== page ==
Another challenge is that all the children in Kenya are being taught the same curriculum and subjected to the same tests. For children that live in underdeveloped areas like northeastern, these conditions are not conducive to learning. Some places in Kenya can be extremely hot in the afternoon. So much so that children cannot sit in the school buildings. The children, then, end up only coming to school for the morning. They go home in the afternoon because it’s too hot. At the end of the year, every child has to take the same exams, but a lot of students are not equipped to do well on the tests. So, these underdeveloped regions continue lagging behind whether they like it or not. We need a new curriculum and new strategies to help these regions improve.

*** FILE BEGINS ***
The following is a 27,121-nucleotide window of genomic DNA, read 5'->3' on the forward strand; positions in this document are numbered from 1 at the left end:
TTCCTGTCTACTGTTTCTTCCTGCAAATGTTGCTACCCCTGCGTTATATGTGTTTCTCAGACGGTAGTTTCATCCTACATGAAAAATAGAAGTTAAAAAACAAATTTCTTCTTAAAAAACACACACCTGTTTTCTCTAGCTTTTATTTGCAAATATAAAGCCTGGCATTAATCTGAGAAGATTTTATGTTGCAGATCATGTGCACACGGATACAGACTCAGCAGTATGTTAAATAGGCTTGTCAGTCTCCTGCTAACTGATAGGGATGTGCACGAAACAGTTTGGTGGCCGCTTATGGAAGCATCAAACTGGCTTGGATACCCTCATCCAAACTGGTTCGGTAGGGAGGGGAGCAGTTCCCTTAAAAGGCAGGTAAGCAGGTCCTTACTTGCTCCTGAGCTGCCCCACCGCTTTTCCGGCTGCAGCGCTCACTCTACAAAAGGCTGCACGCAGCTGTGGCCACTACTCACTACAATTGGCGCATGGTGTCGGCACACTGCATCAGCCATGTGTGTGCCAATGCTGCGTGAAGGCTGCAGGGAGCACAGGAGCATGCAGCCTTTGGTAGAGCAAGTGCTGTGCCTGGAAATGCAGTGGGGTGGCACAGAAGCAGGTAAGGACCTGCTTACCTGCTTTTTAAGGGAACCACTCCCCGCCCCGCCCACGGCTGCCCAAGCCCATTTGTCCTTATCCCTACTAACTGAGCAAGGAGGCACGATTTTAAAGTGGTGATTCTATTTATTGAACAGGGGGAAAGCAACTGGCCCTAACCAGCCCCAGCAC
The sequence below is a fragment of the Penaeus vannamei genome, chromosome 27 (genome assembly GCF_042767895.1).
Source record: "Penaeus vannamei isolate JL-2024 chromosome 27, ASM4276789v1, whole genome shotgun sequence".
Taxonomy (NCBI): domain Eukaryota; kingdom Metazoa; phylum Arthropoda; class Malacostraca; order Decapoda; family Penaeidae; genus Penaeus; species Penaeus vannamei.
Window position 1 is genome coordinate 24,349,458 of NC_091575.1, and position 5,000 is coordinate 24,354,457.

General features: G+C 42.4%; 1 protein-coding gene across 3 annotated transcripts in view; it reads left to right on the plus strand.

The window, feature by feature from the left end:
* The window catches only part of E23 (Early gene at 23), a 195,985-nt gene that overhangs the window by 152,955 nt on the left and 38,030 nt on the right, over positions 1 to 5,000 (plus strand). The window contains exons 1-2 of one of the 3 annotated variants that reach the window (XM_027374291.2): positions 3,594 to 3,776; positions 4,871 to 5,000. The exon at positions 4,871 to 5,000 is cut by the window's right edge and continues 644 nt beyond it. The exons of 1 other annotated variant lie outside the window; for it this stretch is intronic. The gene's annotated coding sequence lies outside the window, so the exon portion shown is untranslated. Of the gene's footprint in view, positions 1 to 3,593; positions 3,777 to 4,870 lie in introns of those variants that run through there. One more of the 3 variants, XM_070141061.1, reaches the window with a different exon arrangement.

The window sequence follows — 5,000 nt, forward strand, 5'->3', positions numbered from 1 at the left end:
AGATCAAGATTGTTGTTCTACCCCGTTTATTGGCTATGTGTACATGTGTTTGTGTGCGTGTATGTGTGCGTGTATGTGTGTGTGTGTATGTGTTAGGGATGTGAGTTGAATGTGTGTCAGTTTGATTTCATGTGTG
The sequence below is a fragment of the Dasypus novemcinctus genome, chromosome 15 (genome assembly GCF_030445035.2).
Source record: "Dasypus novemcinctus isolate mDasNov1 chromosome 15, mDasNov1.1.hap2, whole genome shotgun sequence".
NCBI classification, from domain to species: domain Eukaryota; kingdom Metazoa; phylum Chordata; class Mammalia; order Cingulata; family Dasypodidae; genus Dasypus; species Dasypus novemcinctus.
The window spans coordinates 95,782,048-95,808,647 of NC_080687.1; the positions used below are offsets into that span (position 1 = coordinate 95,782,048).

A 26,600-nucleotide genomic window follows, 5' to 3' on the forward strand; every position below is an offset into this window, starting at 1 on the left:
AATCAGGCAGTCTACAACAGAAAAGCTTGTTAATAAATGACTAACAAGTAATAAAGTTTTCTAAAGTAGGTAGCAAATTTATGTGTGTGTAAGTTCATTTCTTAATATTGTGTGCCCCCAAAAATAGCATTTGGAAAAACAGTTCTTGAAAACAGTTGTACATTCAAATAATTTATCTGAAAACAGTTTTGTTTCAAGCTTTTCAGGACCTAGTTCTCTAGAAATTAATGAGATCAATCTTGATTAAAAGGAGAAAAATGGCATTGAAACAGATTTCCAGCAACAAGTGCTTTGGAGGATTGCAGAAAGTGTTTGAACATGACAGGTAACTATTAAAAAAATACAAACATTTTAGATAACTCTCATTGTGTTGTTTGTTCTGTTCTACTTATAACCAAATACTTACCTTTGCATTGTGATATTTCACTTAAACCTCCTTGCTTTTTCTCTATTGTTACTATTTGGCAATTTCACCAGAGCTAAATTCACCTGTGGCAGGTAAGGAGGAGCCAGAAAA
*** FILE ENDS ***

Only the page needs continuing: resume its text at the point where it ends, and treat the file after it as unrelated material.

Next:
Another challenge is failure by the government to meet its obligations. For example, there has been a perennial shortage of teachers in the country. Parents are forced to hire extra teachers. You will find that in a primary school that runs grades one through eight, there are only four government teachers. The parents will now have to pay money to hire the extra four teachers, even in the high schools. You’ll find that every high school has a group of teachers who are being paid from parents’ pockets. And here the government is talking of free education.

Now another challenge is having suitable study environments for children. Because of poverty, some school buildings are in terrible condition. The quality of school infrastructure really contributes to how students learn. We need to invest in our country’s schools in order to improve the education system.